Parrhesia, Foucault, and Divergent Social/Political Contexts

In Fearless Speech, Michel Foucault explains the term “parrhesia,” and its origins in Greek discourse. Parrhesia, as Foucault suggests, refers to an account that is delivered by means of the most direct words and forms of expression that can be found (12). Moreover, it generally involves some form of danger to the speaker’s body or reputation. Ultimately, it seems that parrhesia necessitates the element of danger. Furthermore, one is encouraged to tell the truth as though it is a duty (19). As Foucault’s discourse continues, it becomes quite evident that there are two types of parrhesia; both having different attributes and origins in Greek texts. Although parrhesia may equip one with the ability to limit a tyrant’s power, there also exists a more negative form of parrhesia.

In the first speech, Foucault considers the evolution of the word from three “points of view” – rhetoric, politics, and philosophy. The most fruitful of these distinctions, in light of our continuing discussion of the Sophists and the Platonic-Socratic tradition, is that of rhetoric. Here, Foucault suggests that rhetoric and parrhesia stand in direct opposition to one another. The continuous long speech, as it is associated with the sophistic/rhetorical tradition, stands in direct opposition to the dialogue of parrhesia. This is the dialogue of questions and answers that Socrates insists on in the works of Plato (namely, Protagoras, and Phaedrus). Interestingly, this is not really a matter of Foucault associating truth with the form that Plato advocates. For, as Foucault denotes, “the function of parrhesia is not to demonstrate the truth to someone else, but has the function of criticism: criticism of the interlocutor or of the speaker himself” (17). Here, parrhesia is attributed a self-reflexive feature that is explored in greater length in the third and fourth speeches.

As the discourse continues, Foucault suggests that parrhesia can exist both within the context of a monarchy or a democracy. In a monarchy, parrhesia is somewhat contractual; hence, Foucault’s discussion of the “parrhesiatic contract.” An advisor to a ruler, tyrant, god, etc., invokes the contract in order to provide for a certain security; security through truth. Such, is explicitly the case with The Bacchae, and Ion. In Ion, truth comes in the form of a human’s emotional response to Apollo’s lies and silence. This is also the case with Pisistratus’ interaction with a farmer in the third speech (86-87). In the case of democracy, with Athens as a point of consideration, natural born citizens have the right to parrhesia in the context of the agora. Here, though it is suggested that parrhesia might frustrate democracy.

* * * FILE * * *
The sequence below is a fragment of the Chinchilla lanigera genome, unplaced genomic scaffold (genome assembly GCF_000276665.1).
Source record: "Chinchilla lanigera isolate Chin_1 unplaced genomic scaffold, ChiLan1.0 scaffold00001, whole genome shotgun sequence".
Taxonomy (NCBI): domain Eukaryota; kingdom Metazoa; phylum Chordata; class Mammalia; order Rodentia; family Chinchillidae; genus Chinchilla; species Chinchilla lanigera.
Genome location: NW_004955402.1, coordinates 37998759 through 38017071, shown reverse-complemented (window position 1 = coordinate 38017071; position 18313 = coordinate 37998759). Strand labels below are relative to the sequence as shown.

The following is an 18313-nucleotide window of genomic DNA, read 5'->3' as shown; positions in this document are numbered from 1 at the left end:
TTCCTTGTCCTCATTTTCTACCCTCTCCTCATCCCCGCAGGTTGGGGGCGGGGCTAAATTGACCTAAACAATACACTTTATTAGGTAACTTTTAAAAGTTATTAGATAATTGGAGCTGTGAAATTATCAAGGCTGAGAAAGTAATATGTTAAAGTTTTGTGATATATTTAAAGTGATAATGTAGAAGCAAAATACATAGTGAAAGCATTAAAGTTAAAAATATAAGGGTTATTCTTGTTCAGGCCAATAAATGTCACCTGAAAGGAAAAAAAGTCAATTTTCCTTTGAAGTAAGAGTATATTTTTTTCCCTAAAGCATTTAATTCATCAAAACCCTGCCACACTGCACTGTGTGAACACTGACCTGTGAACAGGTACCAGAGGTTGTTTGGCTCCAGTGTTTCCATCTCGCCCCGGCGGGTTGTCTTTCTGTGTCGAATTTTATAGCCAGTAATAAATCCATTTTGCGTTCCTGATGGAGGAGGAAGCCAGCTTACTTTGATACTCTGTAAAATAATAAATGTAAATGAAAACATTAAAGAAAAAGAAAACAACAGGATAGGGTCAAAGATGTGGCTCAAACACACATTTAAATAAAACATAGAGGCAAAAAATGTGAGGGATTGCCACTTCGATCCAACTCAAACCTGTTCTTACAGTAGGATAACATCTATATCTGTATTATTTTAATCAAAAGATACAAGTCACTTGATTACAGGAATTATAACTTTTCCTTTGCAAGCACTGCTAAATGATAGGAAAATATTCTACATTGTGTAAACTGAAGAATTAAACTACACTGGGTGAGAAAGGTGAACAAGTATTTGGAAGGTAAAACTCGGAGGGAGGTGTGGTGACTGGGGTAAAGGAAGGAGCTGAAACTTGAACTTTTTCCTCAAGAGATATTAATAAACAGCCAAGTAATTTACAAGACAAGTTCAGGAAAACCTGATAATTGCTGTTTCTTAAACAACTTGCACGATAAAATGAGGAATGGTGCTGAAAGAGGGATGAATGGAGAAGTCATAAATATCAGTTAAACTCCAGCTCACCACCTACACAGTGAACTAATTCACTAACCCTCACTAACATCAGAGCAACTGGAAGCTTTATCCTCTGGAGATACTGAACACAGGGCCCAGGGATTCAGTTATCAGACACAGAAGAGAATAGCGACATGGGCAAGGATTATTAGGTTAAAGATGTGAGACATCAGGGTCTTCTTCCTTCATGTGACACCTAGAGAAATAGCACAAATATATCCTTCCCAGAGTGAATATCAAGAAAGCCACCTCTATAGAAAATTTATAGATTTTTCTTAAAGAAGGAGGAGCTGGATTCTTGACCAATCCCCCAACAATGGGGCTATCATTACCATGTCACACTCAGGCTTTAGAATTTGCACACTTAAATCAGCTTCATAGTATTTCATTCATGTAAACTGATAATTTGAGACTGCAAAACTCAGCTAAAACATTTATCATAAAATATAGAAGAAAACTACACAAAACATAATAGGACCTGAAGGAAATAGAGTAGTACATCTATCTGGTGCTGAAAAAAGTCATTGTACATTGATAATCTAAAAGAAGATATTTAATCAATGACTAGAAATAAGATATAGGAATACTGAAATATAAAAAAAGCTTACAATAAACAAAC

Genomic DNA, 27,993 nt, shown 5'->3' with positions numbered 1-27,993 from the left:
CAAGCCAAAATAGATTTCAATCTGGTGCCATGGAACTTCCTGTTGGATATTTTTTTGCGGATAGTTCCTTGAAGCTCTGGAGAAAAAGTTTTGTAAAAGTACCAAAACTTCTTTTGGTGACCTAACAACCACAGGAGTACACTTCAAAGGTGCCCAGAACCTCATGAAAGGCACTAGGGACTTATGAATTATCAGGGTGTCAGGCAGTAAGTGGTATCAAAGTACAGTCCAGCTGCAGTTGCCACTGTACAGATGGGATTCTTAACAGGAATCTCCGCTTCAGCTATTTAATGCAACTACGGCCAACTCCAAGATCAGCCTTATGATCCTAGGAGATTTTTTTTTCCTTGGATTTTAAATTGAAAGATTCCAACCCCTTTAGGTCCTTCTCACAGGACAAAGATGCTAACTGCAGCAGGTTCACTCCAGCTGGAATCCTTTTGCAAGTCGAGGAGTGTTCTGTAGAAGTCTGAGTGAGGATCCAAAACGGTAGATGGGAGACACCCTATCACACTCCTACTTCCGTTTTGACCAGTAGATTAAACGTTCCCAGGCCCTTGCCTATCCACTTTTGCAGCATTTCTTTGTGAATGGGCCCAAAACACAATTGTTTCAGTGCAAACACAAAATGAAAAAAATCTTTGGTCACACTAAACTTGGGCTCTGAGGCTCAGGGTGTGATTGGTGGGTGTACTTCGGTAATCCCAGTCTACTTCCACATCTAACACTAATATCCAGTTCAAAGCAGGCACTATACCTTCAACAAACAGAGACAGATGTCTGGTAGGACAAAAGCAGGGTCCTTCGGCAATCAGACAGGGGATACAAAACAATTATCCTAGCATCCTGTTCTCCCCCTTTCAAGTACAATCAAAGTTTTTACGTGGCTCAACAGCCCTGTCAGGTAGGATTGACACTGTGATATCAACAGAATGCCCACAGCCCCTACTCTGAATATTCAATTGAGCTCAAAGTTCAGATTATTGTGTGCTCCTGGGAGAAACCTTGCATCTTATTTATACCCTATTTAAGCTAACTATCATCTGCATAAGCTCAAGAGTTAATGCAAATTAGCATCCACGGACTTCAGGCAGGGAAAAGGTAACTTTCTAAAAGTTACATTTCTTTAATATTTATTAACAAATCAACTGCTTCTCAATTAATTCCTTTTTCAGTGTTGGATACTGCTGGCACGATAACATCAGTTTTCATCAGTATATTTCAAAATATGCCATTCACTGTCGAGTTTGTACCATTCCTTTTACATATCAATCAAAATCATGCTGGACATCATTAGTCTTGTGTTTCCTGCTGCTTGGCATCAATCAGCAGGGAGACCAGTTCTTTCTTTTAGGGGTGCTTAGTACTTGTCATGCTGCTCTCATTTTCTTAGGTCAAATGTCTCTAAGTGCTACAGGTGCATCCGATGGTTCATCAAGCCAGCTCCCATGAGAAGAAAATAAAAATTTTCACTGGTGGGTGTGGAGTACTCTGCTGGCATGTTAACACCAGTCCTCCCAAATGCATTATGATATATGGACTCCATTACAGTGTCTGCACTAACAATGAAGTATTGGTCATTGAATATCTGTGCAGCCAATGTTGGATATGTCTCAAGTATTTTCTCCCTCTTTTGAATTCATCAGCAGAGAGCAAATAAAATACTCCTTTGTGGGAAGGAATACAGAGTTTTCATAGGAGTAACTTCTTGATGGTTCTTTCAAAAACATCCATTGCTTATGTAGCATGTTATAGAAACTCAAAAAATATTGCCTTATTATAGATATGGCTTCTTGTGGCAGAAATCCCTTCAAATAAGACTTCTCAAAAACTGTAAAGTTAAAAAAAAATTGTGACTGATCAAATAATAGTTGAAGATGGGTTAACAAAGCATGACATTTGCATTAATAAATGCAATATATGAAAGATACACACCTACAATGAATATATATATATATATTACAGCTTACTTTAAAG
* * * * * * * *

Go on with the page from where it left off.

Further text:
What becomes of particular interest, throughout Fearless Speech, is Foucault’s continuing discourse on power relations. Specifically, I am referring to Foucault’s discussion of those people capable of using parrhesia. In Foucault’s analysis, it is the subordinate person that uses parrhesia; the mortal and subjugated. For Foucault, it seems impossible that anyone in a position of great power can use parrhesia, because as was previously noted, parrhesia requires an element of danger. If there is no element of danger, as is the case for a tyrant or God, than there can be no parrhesia. The simplistic synopsis would be that a ruler is incapable of speaking the truth. Though, in contradiction to this analysis, it must be noted that in order to be a good ruler one must grant parrhesiastic contracts. A good ruler must listen to one’s advisors, as they use parrhesia: “The man who exercises power is wise only insofar as there exists someone who can use parrhesia to criticize him, thereby putting some limit to his power, to his command” (29). So, it seems that although a ruler might not be able to use parrhesia, a ruler is wise by means of those that use parrhesia in conversation with the ruler. Also, Foucault seems to emphasize the power one has to subvert the absolute power of a monarch, tyrant, etc, by using parrhesia.

Why then, following in line with my previous post, is the distinction between monarchy and democracy so valuable to Foucault? Is this just simply a matter of distinguishing between parrhesia as it exists in one political/social system or another? Is Foucault advocating one system over the other, in that parrhesia exists in different capacities in each? It seems that Foucault’s reference to Athenian democracy has some import in contemporary contexts. Quite simply, his discussion of Greek arguments encourages one to consider who has the power to speak, why it is necessary that they speak, and who should have the power to speak. If parrhesia can be considered detrimental in certain contexts, might it be suggested that the power to speak be limited, in order to preserve democracy. What of advisors, tyrants, and the issue of “truth”? What significance does the presence of truth have in different political/social circumstances?

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2 Responses to “Parrhesia, Foucault, and Divergent Social/Political Contexts”

  1. You should check out Sloterdijk’s Critique of Cynical Reason, and the way he deals with the C/Kynic ‘truth-telling’. I would say his affirmation of cheekiness is a useful counterpart to parrhesia.

  2. Who are you people?!?!?

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